By Prince Bayo Osiyemi
I AM a very proud Nigerian and I have been doing my bit to project the image of the nation in positive light anywhere I have the opportunity to speak out or to operate, around the continents of the world, as a citizen of this uncommonly blessed country.
But I am first and foremost a Yorubaman who believes very much in the Omoluabi philosophy. The philosophy that recognises when you know when to talk and when to maintain studied silence; the time to act like a lamb and the time to behave like a free-born.
Before the advent of the white man and their colonising antics, Yorubas knew how to resolve the most knotty of disputes, sustaining the scale of justice in fair manners that you could hardly fault the rightness of their pronouncements. You guess right if you say they were endowed with Solomonic wisdom. The Omoluabi blood is still flowing in the Yoruba veins, the only pity is that we are unwittingly permitting alien cultures to pollute, if not erode, our values.
Too many instruments are available to help the Yoruba maintain unimpeachable fairness and correctness in solving seemingly paralysing puzzles. But the two most potent ones are the talking drum and proverbs. When the talking drummer counsels with his drum that “ ma se b’oti to, to ba se boti to, okiki a kan“, it is pleading for restraint in our conduct and behaviour; nothing more. Or, when Yoruba say “opa agbeleka, tehin loju“, it is another way of cautioning of dire consequences of misdemeanour on the aberrant youth or elder.
Yorubas also say “omode bu’roko, o n boju w’ehin, se o ro pe ojo kan ni iroko nwo pa enia”.
There are occasions when elders deliberately gain unfair advantage over the younger ones; or people do deliberate wrong over others. The temptation is high to seek instant retaliation or plan revenge on a more vicious level but Yorubas are quick to advise victims to “fija f’Olorun ja, ko fi owo l’eran”.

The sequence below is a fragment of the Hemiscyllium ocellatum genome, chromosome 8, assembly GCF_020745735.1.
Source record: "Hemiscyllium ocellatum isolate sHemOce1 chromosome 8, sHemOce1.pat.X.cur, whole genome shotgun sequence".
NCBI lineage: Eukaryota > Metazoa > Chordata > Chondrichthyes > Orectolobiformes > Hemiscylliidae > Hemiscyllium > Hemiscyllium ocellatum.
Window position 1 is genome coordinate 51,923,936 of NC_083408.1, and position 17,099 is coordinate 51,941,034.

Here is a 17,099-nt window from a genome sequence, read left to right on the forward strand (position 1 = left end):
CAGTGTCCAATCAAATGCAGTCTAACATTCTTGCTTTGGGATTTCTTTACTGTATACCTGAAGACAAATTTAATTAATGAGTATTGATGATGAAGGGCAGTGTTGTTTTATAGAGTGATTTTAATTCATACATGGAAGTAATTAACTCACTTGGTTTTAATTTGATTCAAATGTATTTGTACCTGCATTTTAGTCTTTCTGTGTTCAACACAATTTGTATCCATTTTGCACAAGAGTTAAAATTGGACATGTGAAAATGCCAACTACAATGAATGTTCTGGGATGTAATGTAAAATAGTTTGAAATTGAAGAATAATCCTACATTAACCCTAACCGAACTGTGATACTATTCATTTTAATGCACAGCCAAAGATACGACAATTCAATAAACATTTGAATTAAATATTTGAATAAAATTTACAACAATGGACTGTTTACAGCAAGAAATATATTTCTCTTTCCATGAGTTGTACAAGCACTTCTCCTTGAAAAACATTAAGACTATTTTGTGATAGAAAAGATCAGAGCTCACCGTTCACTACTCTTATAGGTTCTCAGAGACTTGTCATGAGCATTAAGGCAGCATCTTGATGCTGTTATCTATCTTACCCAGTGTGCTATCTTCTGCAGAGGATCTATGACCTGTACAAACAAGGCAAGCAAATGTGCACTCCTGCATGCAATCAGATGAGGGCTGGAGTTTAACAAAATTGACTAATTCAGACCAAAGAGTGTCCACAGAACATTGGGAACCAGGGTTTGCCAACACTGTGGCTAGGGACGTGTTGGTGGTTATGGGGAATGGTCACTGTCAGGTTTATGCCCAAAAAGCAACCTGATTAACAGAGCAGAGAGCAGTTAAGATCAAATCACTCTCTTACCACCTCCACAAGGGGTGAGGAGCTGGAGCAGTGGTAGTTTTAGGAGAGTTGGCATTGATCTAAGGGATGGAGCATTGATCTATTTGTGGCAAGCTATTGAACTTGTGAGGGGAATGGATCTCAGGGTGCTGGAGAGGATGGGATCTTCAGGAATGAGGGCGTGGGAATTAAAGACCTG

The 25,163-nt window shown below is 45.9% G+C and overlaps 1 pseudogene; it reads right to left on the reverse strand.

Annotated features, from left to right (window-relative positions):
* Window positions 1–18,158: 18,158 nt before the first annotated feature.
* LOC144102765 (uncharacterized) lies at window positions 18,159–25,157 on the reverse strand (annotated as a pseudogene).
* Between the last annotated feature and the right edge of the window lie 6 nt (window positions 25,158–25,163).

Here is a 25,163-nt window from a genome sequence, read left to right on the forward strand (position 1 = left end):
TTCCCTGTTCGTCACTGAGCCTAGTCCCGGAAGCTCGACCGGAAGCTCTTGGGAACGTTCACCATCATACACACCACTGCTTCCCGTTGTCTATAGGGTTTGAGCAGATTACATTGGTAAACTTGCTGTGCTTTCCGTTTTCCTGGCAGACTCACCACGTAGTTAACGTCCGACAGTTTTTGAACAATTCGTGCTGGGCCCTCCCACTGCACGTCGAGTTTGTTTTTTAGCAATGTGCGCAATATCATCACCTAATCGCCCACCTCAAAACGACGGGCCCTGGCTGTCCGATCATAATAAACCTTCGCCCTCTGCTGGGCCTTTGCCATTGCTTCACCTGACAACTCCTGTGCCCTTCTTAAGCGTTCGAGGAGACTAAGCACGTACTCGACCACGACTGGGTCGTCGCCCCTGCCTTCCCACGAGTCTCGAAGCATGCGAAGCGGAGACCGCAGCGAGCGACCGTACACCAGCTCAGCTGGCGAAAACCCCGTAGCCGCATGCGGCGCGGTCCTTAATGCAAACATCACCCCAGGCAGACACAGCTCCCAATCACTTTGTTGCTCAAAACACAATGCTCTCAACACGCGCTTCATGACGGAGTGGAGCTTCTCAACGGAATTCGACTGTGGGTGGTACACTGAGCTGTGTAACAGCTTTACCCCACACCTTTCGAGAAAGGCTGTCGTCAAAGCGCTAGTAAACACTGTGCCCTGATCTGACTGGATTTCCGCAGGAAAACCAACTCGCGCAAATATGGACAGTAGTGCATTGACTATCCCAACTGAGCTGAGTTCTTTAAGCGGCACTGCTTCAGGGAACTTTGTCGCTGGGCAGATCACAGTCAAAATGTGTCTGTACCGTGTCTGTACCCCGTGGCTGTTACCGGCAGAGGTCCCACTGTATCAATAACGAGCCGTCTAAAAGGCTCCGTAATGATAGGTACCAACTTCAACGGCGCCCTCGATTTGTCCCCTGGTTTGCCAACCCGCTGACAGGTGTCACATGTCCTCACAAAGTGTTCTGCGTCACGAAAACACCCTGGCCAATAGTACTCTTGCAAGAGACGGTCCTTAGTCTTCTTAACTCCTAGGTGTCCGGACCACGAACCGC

Those who are wise enough to heed this advice always have cause to glorify God in the end but the stubborn or recalcitrant ones take a plunge to avenge a wrong done them and most times end up worst by the outcome of their brashness or impatience. In such situations, people ask: ” se enia ti o ni olufisun” or is their case that of “aja ti o sonu, ti ki gbo fere ode”.
Current happenings in our Yorubaland make me ask the poignant question where are the Yoruba elders in trying times like this. Some may say, it’s a mere storm in a tea cup or a little irritation that will shortly pass, but my not-too-little understanding of life and its many dramas tells me we are inexorably rewinding the tape to the best forgotten era when chummy pals are being split apart by supposedly serious issues that turn to be non-issues at the end of the day; and when brothers turn against themselves or husbands and wives pursue what is drawing them apart and not again what first bound them together.
I plead for the second time for our elders to rise up to the situations in the land and put in their Omoluabi garments to equip them to help douse the fire I see on the mountain, before darkness envelops the land in an orgy of blind fury. The youths must feel concerned about what is going on and not lend themselves to be used as cannon-fodders in the raging storm. May the elders of Yorubaland find the courage to restore sanity to the system. Respect for elders must remain sacrosanct while the right of youths to dignity and regard must also be preserved.
– This piece was written by Prince Bayo Osiyemi.